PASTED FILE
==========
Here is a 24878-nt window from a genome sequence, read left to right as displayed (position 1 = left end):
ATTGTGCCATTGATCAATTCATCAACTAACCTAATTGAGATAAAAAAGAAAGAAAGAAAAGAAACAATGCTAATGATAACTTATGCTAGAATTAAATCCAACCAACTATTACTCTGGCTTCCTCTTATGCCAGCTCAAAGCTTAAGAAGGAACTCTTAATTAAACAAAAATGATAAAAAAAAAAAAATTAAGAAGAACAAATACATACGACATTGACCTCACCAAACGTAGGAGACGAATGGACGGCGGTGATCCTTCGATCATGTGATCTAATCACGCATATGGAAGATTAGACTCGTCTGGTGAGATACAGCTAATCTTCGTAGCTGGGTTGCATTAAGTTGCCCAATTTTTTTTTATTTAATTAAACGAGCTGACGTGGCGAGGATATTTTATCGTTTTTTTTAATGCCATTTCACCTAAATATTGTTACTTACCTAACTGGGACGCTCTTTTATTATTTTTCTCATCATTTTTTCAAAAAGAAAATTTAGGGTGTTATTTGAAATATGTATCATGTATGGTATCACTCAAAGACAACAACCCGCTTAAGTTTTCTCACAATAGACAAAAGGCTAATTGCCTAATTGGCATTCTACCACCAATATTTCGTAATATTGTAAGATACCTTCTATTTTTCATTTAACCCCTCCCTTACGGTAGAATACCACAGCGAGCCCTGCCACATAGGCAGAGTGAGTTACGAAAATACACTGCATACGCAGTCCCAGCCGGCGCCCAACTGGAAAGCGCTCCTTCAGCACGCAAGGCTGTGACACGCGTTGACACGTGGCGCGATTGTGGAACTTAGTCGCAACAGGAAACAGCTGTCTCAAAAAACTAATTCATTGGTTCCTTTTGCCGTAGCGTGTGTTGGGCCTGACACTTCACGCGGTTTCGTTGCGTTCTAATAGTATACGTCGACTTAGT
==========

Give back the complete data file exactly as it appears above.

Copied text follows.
Here is a 24878-nt window from a genome sequence, read left to right as displayed (position 1 = left end):
ATTGTGCCATTGATCAATTCATCAACTAACCTAATTGAGATAAAAAAGAAAGAAAGAAAAGAAACAATGCTAATGATAACTTATGCTAGAATTAAATCCAACCAACTATTACTCTGGCTTCCTCTTATGCCAGCTCAAAGCTTAAGAAGGAACTCTTAATTAAACAAAAATGATAAAAAAAAAAAAATTAAGAAGAACAAATACATACGACATTGACCTCACCAAACGTAGGAGACGAATGGACGGCGGTGATCCTTCGATCATGTGATCTAATCACGCATATGGAAGATTAGACTCGTCTGGTGAGATACAGCTAATCTTCGTAGCTGGGTTGCATTAAGTTGCCCAATTTTTTTTTATTTAATTAAACGAGCTGACGTGGCGAGGATATTTTATCGTTTTTTTTAATGCCATTTCACCTAAATATTGTTACTTACCTAACTGGGACGCTCTTTTATTATTTTTCTCATCATTTTTTCAAAAAGAAAATTTAGGGTGTTATTTGAAATATGTATCATGTATGGTATCACTCAAAGACAACAACCCGCTTAAGTTTTCTCACAATAGACAAAAGGCTAATTGCCTAATTGGCATTCTACCACCAATATTTCGTAATATTGTAAGATACCTTCTATTTTTCATTTAACCCCTCCCTTACGGTAGAATACCACAGCGAGCCCTGCCACATAGGCAGAGTGAGTTACGAAAATACACTGCATACGCAGTCCCAGCCGGCGCCCAACTGGAAAGCGCTCCTTCAGCACGCAAGGCTGTGACACGCGTTGACACGTGGCGCGATTGTGGAACTTAGTCGCAACAGGAAACAGCTGTCTCAAAAAACTAATTCATTGGTTCCTTTTGCCGTAGCGTGTGTTGGGCCTGACACTTCACGCGGTTTCGTTGCGTTCTAATAGTATACGTCGACTTAGT